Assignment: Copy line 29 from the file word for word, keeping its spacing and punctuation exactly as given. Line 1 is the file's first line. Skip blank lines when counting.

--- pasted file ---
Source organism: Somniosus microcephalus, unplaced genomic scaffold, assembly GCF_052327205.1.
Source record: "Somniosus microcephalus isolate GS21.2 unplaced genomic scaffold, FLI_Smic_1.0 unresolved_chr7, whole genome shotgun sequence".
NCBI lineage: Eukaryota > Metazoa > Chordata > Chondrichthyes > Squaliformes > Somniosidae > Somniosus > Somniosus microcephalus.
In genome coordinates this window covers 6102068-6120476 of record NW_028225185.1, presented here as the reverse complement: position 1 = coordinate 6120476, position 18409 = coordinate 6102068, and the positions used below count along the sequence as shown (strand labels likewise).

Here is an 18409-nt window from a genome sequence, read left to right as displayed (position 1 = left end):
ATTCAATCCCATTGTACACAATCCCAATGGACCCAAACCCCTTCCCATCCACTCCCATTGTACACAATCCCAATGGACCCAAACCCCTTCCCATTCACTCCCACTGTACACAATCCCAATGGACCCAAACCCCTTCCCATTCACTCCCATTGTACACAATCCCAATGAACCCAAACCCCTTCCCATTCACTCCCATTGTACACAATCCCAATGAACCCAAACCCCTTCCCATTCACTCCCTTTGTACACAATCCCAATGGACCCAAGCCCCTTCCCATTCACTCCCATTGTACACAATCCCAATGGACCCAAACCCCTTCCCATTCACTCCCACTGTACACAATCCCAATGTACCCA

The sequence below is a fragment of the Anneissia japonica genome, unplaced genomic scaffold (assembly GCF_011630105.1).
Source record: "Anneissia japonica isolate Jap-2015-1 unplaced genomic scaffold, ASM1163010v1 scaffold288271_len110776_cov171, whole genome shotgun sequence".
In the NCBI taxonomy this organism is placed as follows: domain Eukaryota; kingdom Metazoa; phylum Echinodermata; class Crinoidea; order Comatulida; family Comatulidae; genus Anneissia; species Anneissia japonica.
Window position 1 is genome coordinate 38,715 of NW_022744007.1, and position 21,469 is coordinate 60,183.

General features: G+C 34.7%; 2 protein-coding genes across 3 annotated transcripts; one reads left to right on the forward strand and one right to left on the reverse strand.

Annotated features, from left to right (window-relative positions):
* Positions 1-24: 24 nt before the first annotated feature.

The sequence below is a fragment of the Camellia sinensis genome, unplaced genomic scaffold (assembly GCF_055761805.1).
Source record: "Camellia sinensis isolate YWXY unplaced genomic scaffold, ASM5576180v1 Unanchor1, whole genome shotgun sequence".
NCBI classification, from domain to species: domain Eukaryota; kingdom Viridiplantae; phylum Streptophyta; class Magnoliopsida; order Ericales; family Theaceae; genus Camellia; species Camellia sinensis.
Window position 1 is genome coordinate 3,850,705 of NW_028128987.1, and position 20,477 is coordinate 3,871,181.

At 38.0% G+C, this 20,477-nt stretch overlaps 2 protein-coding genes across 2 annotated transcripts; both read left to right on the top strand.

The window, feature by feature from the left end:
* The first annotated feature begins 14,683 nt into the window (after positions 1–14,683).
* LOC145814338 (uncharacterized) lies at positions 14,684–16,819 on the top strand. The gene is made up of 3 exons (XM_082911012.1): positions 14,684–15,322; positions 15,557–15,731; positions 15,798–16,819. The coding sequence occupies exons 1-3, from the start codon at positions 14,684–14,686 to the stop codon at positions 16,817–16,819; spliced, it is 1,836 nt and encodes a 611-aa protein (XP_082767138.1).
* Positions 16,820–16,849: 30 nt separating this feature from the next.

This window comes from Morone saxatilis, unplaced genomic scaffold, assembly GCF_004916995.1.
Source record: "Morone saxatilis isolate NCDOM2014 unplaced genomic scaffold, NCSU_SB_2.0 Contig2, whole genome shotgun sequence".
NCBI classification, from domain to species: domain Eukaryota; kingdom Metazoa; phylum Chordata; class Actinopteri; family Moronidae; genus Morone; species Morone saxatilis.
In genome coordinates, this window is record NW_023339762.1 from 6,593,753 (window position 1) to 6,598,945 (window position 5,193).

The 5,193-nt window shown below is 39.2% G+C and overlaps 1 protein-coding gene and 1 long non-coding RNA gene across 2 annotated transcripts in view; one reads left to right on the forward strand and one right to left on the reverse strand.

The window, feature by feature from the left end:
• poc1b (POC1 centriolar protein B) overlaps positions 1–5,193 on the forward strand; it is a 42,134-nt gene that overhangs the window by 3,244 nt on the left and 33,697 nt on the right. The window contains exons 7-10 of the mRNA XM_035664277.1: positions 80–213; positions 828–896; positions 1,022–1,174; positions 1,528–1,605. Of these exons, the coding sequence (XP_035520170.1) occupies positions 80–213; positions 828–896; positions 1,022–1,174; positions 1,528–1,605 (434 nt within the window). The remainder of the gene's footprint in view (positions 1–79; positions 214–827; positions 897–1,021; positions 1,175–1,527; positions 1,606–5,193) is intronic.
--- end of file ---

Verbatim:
• poc1b (POC1 centriolar protein B) overlaps positions 1–5,193 on the forward strand; it is a 42,134-nt gene that overhangs the window by 3,244 nt on the left and 33,697 nt on the right. The window contains exons 7-10 of the mRNA XM_035664277.1: positions 80–213; positions 828–896; positions 1,022–1,174; positions 1,528–1,605. Of these exons, the coding sequence (XP_035520170.1) occupies positions 80–213; positions 828–896; positions 1,022–1,174; positions 1,528–1,605 (434 nt within the window). The remainder of the gene's footprint in view (positions 1–79; positions 214–827; positions 897–1,021; positions 1,175–1,527; positions 1,606–5,193) is intronic.